Should I take probiotics? Are dietitians ‘pro’ probiotics?
We see it in magazines, on social media and hear it among our friends and family that certain food contains ‘prebiotics’ or ‘probiotics’, or 50 billion trillion CFUs ……..it all sounds very impressive, and very, very scientific…but what do all these terms mean for your gut and overall health?
So, what are they?
I tend to use the analogy that PRE-biotics are the fertiliser for your garden – providing the nutrients and optimising the soil to allow for the plants (gut bacteria) to thrive. PRO-biotics are tiny little plants (organisms) and are a fundamental component of the ecosystem (Thus the prebiotics feed the probiotics and are essential for good gut health).
Where are they found?
PRE-biotics are the non digested part of foods we might think of as high in fibre. Legumes (chickpeas, soybeans, lentils, red kidney beans/baked beans), some fruits (white peaches, watermelon, nectarines), nuts (cashews, pistachio), grains (barley, rye bread, rye crackers, wheat bran/bread, oats), vegetables (garlic, chicory, onion, snow peas, savoy cabbage, Jerusalem artichokes) are all high in prebiotics. For those of you thinking, hang on, they all sound like high FODMAP foods, you are absolutely correct. FODMAPs all feed gut bacteria, which is why ‘FODMAPPERs’ should only ever cut back FODMAPs just enough to reduce gut symptoms, and not totally or forever.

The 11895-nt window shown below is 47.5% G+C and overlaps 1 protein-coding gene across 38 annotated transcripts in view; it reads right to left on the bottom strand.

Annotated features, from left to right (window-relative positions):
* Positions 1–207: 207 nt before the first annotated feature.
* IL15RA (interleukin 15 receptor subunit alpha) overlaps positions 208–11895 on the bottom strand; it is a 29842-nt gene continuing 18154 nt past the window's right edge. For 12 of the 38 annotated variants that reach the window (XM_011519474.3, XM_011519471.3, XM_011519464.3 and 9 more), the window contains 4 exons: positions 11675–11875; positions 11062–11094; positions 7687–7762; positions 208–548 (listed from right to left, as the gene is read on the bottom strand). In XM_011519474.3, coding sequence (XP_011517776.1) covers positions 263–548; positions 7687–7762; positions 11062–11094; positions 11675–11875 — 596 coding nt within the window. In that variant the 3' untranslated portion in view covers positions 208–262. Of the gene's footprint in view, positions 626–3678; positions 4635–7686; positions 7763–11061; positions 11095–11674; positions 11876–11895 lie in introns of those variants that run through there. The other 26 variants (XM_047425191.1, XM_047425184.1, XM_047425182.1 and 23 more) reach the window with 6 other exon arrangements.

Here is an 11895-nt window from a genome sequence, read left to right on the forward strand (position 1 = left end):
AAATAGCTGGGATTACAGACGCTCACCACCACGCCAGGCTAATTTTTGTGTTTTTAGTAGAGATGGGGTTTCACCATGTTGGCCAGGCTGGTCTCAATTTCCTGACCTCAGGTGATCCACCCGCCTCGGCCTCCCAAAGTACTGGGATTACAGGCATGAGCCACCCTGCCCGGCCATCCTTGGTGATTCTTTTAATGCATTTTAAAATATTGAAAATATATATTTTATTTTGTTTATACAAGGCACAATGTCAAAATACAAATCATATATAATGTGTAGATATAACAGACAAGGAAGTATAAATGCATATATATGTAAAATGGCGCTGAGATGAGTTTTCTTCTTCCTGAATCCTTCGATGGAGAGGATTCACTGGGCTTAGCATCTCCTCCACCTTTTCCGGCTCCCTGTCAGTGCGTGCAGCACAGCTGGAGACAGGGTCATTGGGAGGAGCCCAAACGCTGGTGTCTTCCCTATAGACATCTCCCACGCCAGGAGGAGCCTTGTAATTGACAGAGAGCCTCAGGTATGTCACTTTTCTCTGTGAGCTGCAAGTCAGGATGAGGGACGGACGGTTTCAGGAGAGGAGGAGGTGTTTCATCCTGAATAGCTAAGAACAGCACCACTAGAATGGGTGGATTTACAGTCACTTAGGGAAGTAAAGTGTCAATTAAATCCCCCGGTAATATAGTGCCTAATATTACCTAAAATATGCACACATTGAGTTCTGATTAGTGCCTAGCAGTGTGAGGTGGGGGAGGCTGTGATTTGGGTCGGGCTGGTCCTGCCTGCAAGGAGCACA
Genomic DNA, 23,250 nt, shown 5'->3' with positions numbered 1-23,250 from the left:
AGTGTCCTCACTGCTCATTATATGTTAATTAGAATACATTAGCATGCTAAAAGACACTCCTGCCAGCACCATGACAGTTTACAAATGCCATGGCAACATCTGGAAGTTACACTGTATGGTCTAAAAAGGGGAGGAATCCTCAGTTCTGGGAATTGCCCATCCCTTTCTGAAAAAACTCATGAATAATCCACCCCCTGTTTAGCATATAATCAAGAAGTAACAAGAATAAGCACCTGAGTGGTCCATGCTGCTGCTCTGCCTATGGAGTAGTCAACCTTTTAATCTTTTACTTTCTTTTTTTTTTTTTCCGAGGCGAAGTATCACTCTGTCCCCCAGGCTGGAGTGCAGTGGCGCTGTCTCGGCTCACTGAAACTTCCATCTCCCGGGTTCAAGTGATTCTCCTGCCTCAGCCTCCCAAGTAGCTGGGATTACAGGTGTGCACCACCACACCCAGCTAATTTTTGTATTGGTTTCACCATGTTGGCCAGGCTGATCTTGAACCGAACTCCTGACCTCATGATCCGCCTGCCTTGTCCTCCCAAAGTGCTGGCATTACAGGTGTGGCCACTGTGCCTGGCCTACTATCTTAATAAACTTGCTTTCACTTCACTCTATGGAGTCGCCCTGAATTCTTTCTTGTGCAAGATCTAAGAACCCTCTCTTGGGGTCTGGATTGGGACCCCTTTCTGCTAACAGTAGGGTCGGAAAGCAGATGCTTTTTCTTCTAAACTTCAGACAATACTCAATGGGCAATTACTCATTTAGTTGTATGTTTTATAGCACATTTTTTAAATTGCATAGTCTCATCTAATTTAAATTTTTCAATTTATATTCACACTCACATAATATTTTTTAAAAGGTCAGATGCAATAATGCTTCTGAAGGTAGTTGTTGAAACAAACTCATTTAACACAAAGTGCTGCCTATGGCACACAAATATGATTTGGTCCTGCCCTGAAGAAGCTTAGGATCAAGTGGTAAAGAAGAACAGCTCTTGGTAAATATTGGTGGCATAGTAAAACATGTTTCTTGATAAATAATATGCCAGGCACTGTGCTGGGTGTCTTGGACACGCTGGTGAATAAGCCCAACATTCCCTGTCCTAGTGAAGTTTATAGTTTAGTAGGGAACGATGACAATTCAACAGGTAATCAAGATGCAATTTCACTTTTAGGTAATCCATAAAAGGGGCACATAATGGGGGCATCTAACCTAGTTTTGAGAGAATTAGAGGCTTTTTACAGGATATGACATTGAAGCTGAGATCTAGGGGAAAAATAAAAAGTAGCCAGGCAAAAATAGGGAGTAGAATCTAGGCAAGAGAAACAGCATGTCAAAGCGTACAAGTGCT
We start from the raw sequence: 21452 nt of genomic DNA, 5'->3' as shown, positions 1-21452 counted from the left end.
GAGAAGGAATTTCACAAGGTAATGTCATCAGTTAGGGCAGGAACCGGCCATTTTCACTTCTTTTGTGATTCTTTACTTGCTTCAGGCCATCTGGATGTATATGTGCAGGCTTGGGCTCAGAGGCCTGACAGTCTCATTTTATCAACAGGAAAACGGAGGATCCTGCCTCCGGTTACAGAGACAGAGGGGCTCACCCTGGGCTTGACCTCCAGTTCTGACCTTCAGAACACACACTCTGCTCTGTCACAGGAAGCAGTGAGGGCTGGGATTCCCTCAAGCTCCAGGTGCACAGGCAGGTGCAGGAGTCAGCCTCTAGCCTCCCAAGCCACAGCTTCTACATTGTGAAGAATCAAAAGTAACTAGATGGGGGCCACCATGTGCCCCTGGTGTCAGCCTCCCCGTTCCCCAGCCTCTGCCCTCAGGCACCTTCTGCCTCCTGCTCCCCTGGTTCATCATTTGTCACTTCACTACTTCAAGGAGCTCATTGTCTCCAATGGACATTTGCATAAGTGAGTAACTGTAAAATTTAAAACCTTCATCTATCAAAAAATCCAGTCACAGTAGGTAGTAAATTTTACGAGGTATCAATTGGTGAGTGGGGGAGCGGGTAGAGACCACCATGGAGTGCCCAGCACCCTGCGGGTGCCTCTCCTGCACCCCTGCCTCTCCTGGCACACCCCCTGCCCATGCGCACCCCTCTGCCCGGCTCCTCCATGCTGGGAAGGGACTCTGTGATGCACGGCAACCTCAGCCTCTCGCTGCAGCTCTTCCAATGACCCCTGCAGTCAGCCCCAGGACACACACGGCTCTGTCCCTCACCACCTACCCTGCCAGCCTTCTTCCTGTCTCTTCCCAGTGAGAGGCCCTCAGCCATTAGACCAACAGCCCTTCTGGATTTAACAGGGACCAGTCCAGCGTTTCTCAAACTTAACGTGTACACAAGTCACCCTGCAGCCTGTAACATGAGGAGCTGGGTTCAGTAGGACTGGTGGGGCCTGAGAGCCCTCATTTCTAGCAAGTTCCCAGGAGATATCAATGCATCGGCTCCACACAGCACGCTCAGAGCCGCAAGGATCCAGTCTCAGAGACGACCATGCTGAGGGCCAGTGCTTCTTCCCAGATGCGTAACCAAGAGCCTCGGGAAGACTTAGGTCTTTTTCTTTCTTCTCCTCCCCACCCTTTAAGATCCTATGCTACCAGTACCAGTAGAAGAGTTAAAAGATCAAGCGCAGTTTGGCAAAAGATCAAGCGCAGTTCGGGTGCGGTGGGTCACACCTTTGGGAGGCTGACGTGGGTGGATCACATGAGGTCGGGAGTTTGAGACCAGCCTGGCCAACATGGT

PRO-biotics are only helpful to your gut while they are still alive, and not many survive stomach acid, so they are not as beneficial to the lower gut as prebiotics but are still part of a healthy diet. If you want to include probiotic foods, rotate between a tub of yoghurt containing live bacteria (with a long time to expiry date); kefir, fresh kimchi or sauerkraut; and some fermented soybean (miso, tempeh) to get a range of different bacteria. Probiotics only remain in your body temporarily, eat them regularly to maintain the benefits.
I was thinking of using a supplement. Is this beneficial?
That is a very, very good question and remains highly contested by scientists, supplement manufacturers and consumers. There are thousands of different types of bacteria in your gut, and throughout and covering your whole body. So, we would suggest feeding the healthy bacteria with prebiotics as your number one priority, with possible probiotic supplements if advised by your doctor or dietitian.
What probiotics do I look out for on the label?
The most common probiotic bacteria are from the Lactobacillus or Bifidobacterium groups, but there are many other types of helpful bacteria, some of which have not even been classified yet! Within each group there are many species and strains, with varying helpful properties for different parts of your body. If you do choose to take a probiotic supplement, make sure it contains a lot of different bacteria (at least 10 healthy bacteria strains), not just a lot of bacteria (CFU) and make sure it is a slow-release variety so the live bacteria survive to the lower gut.
If you suffer from IBS, the above recommendations may not be suitable for you. If you would like to read about probiotics and FODMAPs click here. For more tailored advice, speak to one of our Dietitians by clicking here.